Parade Stadium, Minneapolis

Parade Stadium was Minneapolis's first public football stadium. The Minneapolis park board built the 16,560-seat stadium at The Parade, a park just west of downtown, in 1951. It was meant for high school, amateur, and small-college games. The stadium was also used for summertime Aquatennial festivities for nearly forty years.

Rochester Cyclone, 1883

A devastating cyclone hit Rochester on August 21, 1883. It killed dozens of people and injured many more, but emergency health services in the tornado's aftermath also led to the eventual creation of the Mayo Clinic.

How Cities and Towns Have Shaped the State

St. Paul, Minneapolis, and Minnesota's Urban Origins

Expert Essay: Professor of history Annette Atkins, author of Creating Minnesota: A History from the Inside Out, argues that "the Cities" and Minnesota's other urban and rural centers have made the state more than flyover country.

St. Peter Tornado, 1998

On March 29, 1998, a tornado swept through southern Minnesota, devastating the town of St. Peter. Residents had only about ten minutes to take shelter once they heard the warning sirens just after 5:00 p.m. Propelled by 150-mile-an-hour winds, the tornado cut a mile-wide swath through the town of 10,000, causing scores of injuries and one fatality when a young boy was swept out of his family's car. In terms of its severity, the St. Peter tornado ranks with other destructive storms including those that tore through the Twin Cities metro area in 1965 and again in 1981.

Swede Hollow

Nestled into a small valley between the mansions of Dayton's Bluff and St. Paul proper, Swede Hollow was a bustling community tucked away from the prying eyes of the city above. It lacked more than it offered; houses had no plumbing, electricity, or yards, and there were no roads or businesses. In spite of this, it provided a home to the poorest immigrants in St. Paul for nearly a century.

The 1878 Washburn A Mill Explosion

On the evening of May 2, 1878, the Washburn A Mill exploded in a fireball, hurling debris hundreds of feet into the air. In a matter of seconds, a series of thunderous explosions—heard ten miles away in St. Paul—destroyed what had been Minneapolis' largest industrial building, and the largest mill in the world, along with several adjacent flour mills. It was the worst disaster of its type in the city's history, prompting major safety upgrades in future mill developments.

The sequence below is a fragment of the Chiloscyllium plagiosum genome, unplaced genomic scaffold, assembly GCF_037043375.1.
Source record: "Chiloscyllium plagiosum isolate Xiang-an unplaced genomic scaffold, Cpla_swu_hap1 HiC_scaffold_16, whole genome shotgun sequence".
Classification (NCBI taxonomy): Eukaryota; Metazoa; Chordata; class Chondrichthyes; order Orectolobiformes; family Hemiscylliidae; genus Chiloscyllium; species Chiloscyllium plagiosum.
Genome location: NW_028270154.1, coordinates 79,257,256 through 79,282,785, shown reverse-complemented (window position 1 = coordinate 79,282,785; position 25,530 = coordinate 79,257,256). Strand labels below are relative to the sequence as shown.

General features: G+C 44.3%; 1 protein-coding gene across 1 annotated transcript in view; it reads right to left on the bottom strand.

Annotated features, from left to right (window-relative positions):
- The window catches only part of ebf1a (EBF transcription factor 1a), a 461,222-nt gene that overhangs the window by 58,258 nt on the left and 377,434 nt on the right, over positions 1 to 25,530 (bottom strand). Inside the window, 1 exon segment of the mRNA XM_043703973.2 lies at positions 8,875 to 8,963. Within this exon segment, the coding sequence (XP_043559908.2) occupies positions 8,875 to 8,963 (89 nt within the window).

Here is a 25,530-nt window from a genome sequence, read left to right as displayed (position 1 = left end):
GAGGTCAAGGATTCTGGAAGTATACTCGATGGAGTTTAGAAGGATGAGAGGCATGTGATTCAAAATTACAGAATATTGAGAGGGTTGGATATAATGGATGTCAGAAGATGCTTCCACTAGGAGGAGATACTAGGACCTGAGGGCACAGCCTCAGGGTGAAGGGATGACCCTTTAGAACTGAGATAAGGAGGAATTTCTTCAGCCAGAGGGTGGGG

The Boom Town of Nininger

Nininger, a small town built quickly in 1856 and abandoned only a few years later, was located twenty-five miles south of St. Paul near present-day Hastings. The story of its rise and fall is typical of many of the boom towns that sprang up in places like Minnesota Territory during the mid-nineteenth century. It shows both the high hopes of the area’s newcomers and the despair they felt when their communities failed.

The Financial Panic of 1857

Minnesota Territory experienced a boom period starting in 1855. Industry flourished region-wide and companies amassed incredible wealth. The Financial Panic of 1857 brought the good times to a halt and interrupted the growth of the fledgling state.

The Marlborough Apartment Hotel Fire, January 3, 1940

On January 3, 1940, the Marlborough Apartment Hotel in Minneapolis burst into flames after an explosion in its basement. The deadliest fire the city had ever seen would claim nineteen lives and destroy a three-story building housing more than one hundred twenty people.

The Minneapolis Skyways

In 1962, a local real estate developer named Leslie Park and architect Ed Baker built a covered walkway over Marquette Avenue in downtown Minneapolis. Park's structure would later be known as a skyway. It was the first link in a system that later spread throughout much of the city's downtown.

The Planned Community of Jonathan

The 1960s and 1970s were a time of rapid suburban growth. City planners in these decades were frustrated with the growing problems of pollution, traffic, and creating new neighborhoods as cities spread. One solution to this idea was the "new town" movement. Designed as planned communities, these "towns" tried to organize the design and growth of the town in advance to better deal with urban sprawl. The community of Jonathan, located within the existing city of Chaska, was built along these concepts.

The Relocation of Hibbing, 1919–1921

From 1919 to 1921, the people of Hibbing moved nearly two hundred structures, including several large buildings, two miles south to make way for a growing open pit mine. The Oliver Mining Company wanted the valuable iron ore underneath North Hibbing, and the company funded the use of horses, logs, farm tractors, a steam crawler (a tractor primarily used in the logging industry), steel cables, and human power to relocate the town.

The Rock Island Excursion of 1854

On February 22, 1854, the Chicago and Rock Island Railroad completed the first rail line to connect the Mississippi River to the Atlantic Ocean. To promote that feat the company contacted notable East Coast citizens and journalists and invited them to ride their train to Rock Island. From there, the visitors took a steamboat trip up the Mississippi, stopping at St. Paul. The journalists, pleased with what they saw, wrote of the beauty and splendor of a region that many in the East thought was little more than a wilderness.

The Waconia Cyclone, August 20, 1904

On August 20, 1904, a large cyclone hit the City of Waconia, changing the face of the city forever.

The Yeovil Colony

In 1873, George Rodgers led immigrants from southwest England to establish the Yeovil Colony in the Red River Valley on land purchased from the Northern Pacific Railroad. Despite high hopes, the settlement of New Yeovil crumbled soon after it began.

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